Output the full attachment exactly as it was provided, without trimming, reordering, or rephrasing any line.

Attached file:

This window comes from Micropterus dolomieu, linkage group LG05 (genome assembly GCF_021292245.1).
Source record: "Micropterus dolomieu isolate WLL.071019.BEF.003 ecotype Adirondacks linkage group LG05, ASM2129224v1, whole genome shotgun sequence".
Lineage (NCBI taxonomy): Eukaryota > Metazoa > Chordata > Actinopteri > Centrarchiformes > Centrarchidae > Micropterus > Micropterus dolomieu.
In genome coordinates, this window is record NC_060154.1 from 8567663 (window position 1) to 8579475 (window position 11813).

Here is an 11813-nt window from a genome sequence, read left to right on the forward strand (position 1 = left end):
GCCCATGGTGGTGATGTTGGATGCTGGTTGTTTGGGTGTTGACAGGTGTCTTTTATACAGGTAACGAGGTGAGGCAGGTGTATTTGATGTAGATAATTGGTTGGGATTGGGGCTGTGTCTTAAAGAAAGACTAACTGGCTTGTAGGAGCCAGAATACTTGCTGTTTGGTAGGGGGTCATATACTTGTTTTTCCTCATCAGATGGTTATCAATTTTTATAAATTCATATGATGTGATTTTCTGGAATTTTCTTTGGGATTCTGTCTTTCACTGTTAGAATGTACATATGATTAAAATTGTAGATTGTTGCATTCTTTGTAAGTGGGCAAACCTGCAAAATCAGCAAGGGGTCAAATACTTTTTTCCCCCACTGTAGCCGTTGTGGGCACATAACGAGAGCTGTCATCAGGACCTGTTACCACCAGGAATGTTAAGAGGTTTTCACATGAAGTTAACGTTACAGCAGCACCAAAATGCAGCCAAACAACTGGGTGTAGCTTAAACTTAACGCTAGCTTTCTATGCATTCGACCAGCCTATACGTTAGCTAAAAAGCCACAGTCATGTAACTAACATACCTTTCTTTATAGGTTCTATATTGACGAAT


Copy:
This window comes from Micropterus dolomieu, linkage group LG05 (genome assembly GCF_021292245.1).
Source record: "Micropterus dolomieu isolate WLL.071019.BEF.003 ecotype Adirondacks linkage group LG05, ASM2129224v1, whole genome shotgun sequence".
Lineage (NCBI taxonomy): Eukaryota > Metazoa > Chordata > Actinopteri > Centrarchiformes > Centrarchidae > Micropterus > Micropterus dolomieu.
In genome coordinates, this window is record NC_060154.1 from 8567663 (window position 1) to 8579475 (window position 11813).

Here is an 11813-nt window from a genome sequence, read left to right on the forward strand (position 1 = left end):
GCCCATGGTGGTGATGTTGGATGCTGGTTGTTTGGGTGTTGACAGGTGTCTTTTATACAGGTAACGAGGTGAGGCAGGTGTATTTGATGTAGATAATTGGTTGGGATTGGGGCTGTGTCTTAAAGAAAGACTAACTGGCTTGTAGGAGCCAGAATACTTGCTGTTTGGTAGGGGGTCATATACTTGTTTTTCCTCATCAGATGGTTATCAATTTTTATAAATTCATATGATGTGATTTTCTGGAATTTTCTTTGGGATTCTGTCTTTCACTGTTAGAATGTACATATGATTAAAATTGTAGATTGTTGCATTCTTTGTAAGTGGGCAAACCTGCAAAATCAGCAAGGGGTCAAATACTTTTTTCCCCCACTGTAGCCGTTGTGGGCACATAACGAGAGCTGTCATCAGGACCTGTTACCACCAGGAATGTTAAGAGGTTTTCACATGAAGTTAACGTTACAGCAGCACCAAAATGCAGCCAAACAACTGGGTGTAGCTTAAACTTAACGCTAGCTTTCTATGCATTCGACCAGCCTATACGTTAGCTAAAAAGCCACAGTCATGTAACTAACATACCTTTCTTTATAGGTTCTATATTGACGAAT